There are fuel deodorant sprays and powders available at heating supply houses (Yellow Pages: "Heating Supplies--parts") that are designed to address this problem:

REM-1 fuel oil deodorant spray/powder, $5 for a 16 oz. can; COMSTAR odor neutralizer or COMSTAR sweet air spray/powder/Cherry Bomb for about $4/can---there are others--explain to the clerk what your problem is.

But also check the points noted for leaks, boiler tuneup and adequate air in your boiler room.

lotis
Re: Getting rid of oil smell

Hi, thanks for your reply. I'm going to post this in the heating section as well.

I have some of the answers to your questions. There are two pipes coming up out of the room with the tanks, so they do have venting. However I did discover that the insulation above the tanks in that room appears to be soaked in oil, that will be removed. From what I can see there are no other leaks in the tank room.

The boiler is in a room in the basement under the stairway; it's basically an open room as there are no doors, though doorways, two. The vent coming out of the boiler is about 6" in diameter and leads into the chimney.

In March like I think I said before I had a tech out and he cleaned the boiler, however before and after the tech left there's a pie pan underneath the connecting link from the oil feed line to the boil. I guess the tech thought he fixed that, or didn't care. hmmm...

I have also used an oil odor spray and that really didn't do anything.

Aside from this I seem to have run out of oil again. I have had the furnace off since mid-May or June. I had bought 300 gallons in the beginning of March. I'm unfamiliar with oil burning systems but I am surprised to see that I am out of oil already, then again it burns hotter than I would like. The thermostat has been set at 70 and still it burns at 80, it's even hotter in the basement. The furnace was on then when I went back it was on lock-out and when i pressed the button it went into recycle, exactly what it did when it ran out just after I bought the place.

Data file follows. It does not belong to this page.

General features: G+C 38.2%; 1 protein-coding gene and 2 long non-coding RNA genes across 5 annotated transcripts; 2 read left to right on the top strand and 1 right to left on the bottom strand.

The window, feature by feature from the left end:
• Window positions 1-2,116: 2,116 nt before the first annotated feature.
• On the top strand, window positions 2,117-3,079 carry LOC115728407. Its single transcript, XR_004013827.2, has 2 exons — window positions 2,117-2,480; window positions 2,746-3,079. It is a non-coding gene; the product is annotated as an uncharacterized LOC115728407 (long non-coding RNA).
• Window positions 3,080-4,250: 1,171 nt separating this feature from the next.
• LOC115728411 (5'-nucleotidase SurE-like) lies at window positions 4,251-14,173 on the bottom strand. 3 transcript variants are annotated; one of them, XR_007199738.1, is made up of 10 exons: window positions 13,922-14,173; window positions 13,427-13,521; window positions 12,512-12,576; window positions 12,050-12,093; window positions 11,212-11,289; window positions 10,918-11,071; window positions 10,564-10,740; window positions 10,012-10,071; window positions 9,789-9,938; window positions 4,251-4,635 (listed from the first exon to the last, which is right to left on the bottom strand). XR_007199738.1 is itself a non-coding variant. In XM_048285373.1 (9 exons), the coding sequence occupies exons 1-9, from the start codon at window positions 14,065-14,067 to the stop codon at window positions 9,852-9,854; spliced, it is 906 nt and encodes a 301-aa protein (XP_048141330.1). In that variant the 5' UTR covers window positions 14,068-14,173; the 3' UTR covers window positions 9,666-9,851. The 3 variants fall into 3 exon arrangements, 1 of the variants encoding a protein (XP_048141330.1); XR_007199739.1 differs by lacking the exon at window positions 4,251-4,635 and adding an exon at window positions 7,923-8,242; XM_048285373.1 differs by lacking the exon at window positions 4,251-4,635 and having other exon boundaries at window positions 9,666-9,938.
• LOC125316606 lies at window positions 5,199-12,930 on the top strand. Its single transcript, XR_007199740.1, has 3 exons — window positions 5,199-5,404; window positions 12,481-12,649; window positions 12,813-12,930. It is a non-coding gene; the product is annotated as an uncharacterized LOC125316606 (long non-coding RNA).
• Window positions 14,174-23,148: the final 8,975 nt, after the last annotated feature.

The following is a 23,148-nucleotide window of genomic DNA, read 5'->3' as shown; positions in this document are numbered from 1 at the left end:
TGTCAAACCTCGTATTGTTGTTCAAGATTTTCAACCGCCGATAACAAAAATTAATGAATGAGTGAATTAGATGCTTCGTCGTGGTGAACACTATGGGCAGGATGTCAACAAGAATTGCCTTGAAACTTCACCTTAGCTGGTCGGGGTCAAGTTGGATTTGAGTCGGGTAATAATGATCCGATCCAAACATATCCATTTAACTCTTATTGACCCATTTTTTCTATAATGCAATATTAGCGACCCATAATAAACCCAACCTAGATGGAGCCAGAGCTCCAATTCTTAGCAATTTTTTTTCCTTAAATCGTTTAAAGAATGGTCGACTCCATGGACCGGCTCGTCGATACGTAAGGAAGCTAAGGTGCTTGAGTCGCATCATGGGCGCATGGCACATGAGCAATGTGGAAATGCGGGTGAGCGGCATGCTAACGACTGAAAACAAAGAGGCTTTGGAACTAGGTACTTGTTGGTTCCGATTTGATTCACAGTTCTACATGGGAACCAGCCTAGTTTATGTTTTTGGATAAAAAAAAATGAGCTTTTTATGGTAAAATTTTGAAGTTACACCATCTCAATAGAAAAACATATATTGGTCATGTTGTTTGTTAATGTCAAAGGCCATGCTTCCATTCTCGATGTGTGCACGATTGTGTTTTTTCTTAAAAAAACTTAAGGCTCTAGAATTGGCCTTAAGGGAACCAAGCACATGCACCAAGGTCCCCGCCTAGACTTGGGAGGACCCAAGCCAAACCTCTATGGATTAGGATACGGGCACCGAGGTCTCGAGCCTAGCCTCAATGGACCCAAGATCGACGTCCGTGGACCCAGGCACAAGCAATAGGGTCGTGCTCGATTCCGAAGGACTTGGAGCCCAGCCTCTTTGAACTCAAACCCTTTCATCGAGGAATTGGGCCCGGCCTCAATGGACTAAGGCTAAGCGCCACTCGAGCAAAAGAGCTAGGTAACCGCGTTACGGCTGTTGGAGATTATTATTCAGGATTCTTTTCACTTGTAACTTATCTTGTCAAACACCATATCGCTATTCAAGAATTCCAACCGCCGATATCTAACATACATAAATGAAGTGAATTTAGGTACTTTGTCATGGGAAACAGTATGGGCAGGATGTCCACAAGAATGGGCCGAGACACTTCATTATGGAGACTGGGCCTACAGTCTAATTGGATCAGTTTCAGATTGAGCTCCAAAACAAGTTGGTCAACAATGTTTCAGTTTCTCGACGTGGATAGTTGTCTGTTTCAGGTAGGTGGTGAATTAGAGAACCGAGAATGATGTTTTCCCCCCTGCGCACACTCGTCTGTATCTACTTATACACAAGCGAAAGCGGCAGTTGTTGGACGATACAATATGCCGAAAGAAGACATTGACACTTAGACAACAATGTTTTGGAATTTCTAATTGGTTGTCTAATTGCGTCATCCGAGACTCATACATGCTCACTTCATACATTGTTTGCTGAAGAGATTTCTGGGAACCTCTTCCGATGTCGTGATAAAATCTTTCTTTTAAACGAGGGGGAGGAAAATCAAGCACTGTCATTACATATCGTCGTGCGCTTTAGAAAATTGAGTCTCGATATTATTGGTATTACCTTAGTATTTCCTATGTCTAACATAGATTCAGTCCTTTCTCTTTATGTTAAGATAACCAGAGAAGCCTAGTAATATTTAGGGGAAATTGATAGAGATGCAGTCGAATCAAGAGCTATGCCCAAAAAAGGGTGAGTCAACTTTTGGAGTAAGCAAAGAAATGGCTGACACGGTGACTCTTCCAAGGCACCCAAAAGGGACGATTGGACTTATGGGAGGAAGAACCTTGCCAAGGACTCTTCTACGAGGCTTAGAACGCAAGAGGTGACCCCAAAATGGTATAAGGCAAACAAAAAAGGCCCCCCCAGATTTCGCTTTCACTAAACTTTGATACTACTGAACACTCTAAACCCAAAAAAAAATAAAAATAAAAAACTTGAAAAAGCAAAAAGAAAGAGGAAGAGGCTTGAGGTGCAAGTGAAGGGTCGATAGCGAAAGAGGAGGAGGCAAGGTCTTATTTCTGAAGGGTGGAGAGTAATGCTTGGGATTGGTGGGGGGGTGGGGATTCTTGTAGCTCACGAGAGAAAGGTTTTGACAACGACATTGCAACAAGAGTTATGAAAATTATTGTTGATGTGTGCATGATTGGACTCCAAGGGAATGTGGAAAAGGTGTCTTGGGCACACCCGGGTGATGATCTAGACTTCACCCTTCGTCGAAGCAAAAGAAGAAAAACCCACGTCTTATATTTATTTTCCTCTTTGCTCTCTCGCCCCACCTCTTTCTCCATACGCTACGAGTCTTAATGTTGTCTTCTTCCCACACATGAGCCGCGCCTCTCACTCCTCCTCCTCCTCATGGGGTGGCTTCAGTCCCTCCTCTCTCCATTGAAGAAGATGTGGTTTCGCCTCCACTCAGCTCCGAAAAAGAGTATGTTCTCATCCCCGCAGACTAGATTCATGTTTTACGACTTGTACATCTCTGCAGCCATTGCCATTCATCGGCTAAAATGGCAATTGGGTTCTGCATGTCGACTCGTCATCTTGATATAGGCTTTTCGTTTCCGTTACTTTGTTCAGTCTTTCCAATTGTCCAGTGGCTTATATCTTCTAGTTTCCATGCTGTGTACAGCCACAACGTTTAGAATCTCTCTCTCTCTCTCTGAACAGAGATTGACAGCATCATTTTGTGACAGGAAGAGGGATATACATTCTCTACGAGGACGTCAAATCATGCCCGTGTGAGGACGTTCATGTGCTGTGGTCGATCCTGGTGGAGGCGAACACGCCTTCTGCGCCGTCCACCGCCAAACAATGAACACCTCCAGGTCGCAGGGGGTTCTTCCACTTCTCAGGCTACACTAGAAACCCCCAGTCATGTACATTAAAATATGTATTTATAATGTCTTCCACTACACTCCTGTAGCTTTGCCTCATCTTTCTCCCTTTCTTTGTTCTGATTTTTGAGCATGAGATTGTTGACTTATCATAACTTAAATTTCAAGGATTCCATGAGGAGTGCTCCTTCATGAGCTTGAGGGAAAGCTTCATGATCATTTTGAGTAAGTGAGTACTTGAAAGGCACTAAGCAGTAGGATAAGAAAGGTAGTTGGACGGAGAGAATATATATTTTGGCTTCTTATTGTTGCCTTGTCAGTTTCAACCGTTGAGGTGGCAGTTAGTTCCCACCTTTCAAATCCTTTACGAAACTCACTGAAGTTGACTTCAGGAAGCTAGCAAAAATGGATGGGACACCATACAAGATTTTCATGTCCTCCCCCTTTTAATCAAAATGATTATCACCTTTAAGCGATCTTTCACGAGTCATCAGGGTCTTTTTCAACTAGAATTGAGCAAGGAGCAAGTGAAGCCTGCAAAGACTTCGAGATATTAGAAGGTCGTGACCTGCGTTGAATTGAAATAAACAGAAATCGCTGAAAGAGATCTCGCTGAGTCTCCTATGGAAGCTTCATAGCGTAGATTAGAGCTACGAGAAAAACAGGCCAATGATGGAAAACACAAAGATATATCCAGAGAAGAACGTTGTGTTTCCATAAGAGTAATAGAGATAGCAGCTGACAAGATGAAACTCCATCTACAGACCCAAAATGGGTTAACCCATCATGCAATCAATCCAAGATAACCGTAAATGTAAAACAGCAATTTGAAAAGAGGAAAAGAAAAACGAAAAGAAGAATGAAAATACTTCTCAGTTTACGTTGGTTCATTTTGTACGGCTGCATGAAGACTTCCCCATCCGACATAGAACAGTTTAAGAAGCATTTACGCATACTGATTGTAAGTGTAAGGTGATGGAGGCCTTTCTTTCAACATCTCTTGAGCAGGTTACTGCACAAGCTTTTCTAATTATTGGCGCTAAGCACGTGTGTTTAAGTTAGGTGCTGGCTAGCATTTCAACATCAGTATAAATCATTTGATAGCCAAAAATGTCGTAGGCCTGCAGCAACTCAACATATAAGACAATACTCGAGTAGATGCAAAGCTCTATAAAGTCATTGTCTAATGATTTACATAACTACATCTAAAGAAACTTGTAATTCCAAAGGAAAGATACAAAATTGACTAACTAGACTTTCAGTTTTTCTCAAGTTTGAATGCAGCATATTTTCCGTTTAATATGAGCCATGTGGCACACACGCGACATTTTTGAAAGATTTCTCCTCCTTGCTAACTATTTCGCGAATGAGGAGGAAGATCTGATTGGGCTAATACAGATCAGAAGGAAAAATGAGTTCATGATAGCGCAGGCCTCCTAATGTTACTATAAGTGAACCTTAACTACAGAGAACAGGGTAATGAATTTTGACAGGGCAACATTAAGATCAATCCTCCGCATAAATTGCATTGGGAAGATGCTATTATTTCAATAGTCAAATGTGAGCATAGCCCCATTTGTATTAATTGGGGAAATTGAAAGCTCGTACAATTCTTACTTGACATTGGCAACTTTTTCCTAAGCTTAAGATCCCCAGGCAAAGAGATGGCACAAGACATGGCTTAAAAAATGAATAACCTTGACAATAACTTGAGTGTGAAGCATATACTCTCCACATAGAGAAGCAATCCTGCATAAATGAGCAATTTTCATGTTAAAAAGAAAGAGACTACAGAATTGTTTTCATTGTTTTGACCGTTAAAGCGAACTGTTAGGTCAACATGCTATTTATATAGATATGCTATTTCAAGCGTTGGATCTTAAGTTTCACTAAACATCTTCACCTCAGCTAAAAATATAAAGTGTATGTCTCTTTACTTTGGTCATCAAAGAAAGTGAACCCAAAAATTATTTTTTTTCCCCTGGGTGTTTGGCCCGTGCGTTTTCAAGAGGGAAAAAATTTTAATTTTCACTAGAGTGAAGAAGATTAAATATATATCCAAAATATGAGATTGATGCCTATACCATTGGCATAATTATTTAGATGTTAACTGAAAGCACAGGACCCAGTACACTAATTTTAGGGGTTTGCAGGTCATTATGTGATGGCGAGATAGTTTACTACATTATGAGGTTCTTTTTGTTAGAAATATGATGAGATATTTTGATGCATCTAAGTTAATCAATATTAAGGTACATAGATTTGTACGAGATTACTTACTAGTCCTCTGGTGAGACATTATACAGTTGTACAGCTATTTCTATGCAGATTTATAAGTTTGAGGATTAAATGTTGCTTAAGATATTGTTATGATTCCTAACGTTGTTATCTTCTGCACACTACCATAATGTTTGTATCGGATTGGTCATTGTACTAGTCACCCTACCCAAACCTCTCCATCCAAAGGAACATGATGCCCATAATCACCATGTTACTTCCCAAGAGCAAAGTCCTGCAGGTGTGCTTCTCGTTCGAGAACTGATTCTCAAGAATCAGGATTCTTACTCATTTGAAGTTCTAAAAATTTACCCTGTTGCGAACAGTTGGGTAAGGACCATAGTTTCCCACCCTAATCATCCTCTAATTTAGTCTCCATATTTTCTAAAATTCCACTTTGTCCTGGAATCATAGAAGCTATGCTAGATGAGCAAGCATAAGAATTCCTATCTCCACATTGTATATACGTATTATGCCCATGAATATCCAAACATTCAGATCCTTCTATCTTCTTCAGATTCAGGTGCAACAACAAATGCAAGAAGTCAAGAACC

The boiler is so new it seems silly to switch out the system, unnecessary, extra costs, but I've been thinking about changing the system to a propane boiler, natural gas is not available in my area. Thus I'm working out the pros and cons.

NashuaTech
Re: Getting rid of oil smell

lotis:

Give yourself time to acclimate to the reality of being a new homeowner---there's so much to learn---in time, you will become familiar with how these systems work---there are many helpful books at the home improvement section of your local library in the 643.7 numbered stacks.

You have a house over 3k sq.ft., but burning 300 gallons during the summer months sounds crazy---if you have a service contract for the boiler, call them back to have it checked out.

The boiler shouldn't go into lockout unless there is an air leak in the fuel line or a defective transformer, etc.

Have them check the burner nozzle & see if a smaller one can be installed that will burn less fuel.

I would stick with the oil boiler---especially if it is relatively new---oil costs are expected to stay low this year & propane can cost as much, if not more than oil.

Google "fuel cost comparisons" to get an interactive chart that will compare which will cost you more before you make any moves in changing boilers.